How can #MeToo address toxic masculinity?
“Have you heard?”
My roommate asks me this just as I walk through my creaking dorm room door, before I even have the chance to heave my backpack off. It could have been any day in October or any day since.
Have I heard about James Franco?
No, but has she heard about Aziz Ansari?
We rehash tired, but still fairly genuine, lines of disappointment, as we are so used to doing in this post-Weinstein era. We rehash, but often without renewed anger; such stories of sexual misconduct are not new to us; we know the sexual assault epidemic personally. The stories of sexual harassment and assault I’ve heard from nearly every woman I know on campus vary in terms of exact details but provoke all too similar emotions. Some of my best friendships here at Colby College were born from nights filled with the domino effect of post-assault panic attacks and subsequent caretaking.
My own assault during the fall of my first year of college left me angry. Being forced to sit through two classes with my perpetrator the following spring shook my very values. You see, my perpetrator is an activist. He takes every anthropology class offered about revolutions and human rights. He attends events on sexual violence prevention. It was not a violent rape; I called it a “bad hook-up” for months before I realized what happened was sexually coercive. When it happened, I felt like all of my friends were hooking up, but I had never even taken off my bra in front of a man before. He knew that. I did not know how to speak up and say no louder and sharper and, really, I did not know how to separate my desires from my expectations. It was cultural coercion, too.
At the time, I did not know how to understand his coercive behavior and believe my experience and my own trauma. I worried humanizing him would delegitimize my own experience and found myself paralyzed by the daily dilemma of choosing which of our experiences to validate. Where I once held steadfast to the theory that radical love and forgiveness were better than punishment and rage, in the dining halls, in my Title IX meetings, and especially in those classes with him my first-year spring, I would often recall that he had three other Title IX complaints against him and feel angry.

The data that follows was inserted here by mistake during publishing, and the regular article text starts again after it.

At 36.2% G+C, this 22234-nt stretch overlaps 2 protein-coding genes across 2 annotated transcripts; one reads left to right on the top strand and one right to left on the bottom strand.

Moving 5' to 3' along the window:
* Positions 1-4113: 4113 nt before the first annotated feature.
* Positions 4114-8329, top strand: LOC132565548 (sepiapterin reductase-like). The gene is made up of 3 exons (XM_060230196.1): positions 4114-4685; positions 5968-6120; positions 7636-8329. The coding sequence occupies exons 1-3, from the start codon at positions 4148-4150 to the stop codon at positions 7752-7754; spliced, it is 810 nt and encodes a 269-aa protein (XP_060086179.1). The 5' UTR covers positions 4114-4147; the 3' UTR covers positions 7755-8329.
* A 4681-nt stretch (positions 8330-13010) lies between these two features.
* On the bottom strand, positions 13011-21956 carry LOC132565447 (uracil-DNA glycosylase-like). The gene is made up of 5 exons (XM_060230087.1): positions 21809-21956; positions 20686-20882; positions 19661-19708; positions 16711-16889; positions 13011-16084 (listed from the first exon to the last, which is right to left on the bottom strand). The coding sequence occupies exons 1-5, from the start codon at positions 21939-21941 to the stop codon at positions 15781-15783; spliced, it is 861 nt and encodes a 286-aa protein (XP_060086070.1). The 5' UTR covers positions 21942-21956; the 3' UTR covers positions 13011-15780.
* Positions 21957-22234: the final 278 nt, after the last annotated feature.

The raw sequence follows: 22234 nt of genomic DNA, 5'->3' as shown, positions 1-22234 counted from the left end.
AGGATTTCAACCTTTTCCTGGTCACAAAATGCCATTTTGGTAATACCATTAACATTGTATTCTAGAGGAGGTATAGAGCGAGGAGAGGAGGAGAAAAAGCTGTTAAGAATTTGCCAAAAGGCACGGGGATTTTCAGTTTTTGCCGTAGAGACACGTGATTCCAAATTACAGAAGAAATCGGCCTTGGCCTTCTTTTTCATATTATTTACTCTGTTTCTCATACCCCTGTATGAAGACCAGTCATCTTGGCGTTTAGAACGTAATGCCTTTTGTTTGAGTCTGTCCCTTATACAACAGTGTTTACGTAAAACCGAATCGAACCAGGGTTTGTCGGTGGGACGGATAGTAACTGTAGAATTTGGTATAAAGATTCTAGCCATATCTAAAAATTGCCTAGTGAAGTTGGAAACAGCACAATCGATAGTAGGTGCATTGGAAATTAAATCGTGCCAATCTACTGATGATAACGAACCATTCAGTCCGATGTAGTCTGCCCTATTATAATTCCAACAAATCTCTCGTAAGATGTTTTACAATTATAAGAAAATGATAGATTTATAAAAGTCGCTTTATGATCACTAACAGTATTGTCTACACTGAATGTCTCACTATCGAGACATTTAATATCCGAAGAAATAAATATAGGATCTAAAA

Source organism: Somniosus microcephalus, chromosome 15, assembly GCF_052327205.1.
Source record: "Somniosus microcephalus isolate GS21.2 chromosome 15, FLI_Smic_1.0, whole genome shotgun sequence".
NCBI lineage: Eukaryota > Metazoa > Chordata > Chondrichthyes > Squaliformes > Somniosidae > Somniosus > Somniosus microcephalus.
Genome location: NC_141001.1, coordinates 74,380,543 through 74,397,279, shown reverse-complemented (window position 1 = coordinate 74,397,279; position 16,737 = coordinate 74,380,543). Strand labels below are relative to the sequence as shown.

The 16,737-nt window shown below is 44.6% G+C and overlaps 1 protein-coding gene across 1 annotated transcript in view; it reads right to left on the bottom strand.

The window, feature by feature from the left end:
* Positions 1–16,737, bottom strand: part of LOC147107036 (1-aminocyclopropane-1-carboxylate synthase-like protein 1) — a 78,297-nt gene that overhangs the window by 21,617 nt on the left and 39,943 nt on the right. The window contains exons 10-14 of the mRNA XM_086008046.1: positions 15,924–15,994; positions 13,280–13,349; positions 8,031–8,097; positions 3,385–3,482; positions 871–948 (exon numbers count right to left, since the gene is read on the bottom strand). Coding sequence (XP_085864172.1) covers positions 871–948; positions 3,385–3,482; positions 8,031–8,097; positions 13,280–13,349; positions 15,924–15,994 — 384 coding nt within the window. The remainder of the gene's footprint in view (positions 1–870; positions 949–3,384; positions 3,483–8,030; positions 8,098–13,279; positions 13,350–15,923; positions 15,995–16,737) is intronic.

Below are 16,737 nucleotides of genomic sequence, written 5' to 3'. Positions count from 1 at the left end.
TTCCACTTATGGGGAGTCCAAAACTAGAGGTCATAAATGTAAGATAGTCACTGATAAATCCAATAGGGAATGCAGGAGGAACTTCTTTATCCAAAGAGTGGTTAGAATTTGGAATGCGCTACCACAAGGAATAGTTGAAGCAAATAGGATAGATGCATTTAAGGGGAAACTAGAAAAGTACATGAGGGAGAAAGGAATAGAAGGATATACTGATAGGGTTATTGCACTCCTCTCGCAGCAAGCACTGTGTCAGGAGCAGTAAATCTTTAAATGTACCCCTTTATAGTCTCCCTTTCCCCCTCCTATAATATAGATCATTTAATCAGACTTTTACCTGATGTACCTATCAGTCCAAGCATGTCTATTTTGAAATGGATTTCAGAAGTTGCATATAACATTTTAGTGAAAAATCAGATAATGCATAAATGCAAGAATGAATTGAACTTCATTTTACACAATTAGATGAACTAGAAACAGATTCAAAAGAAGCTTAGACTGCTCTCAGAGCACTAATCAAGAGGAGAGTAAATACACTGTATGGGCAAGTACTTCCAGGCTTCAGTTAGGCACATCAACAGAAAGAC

During my sophomore year, however, I had lengthy discussions with femme friends that opened my eyes to where my perpetrator’s coercive behavior had come from — despite his supposed dedication to activism. My friends and I began to talk more about how even the so-called “good” men on campus — men who publicly condemned toxic masculinity — would still speak over women in sexual violence prevention meetings, constantly mansplain everything from rape culture to the wage gap, and, in some cases, romantically pursue women long after they told them to stop. I realized that some of my closest male friends — men who proclaimed to have a healthy understanding of masculinity — were actually emotionally manipulative, and in fact used their self-proclaimed titles of “good” men as evidence for why their habits of manspreading or slyly belittling Hillary Clinton couldn’t possibly be sexist. I began to see the real ways the intent of these men did not align with the impact of their actions, but didn’t know what to do about it.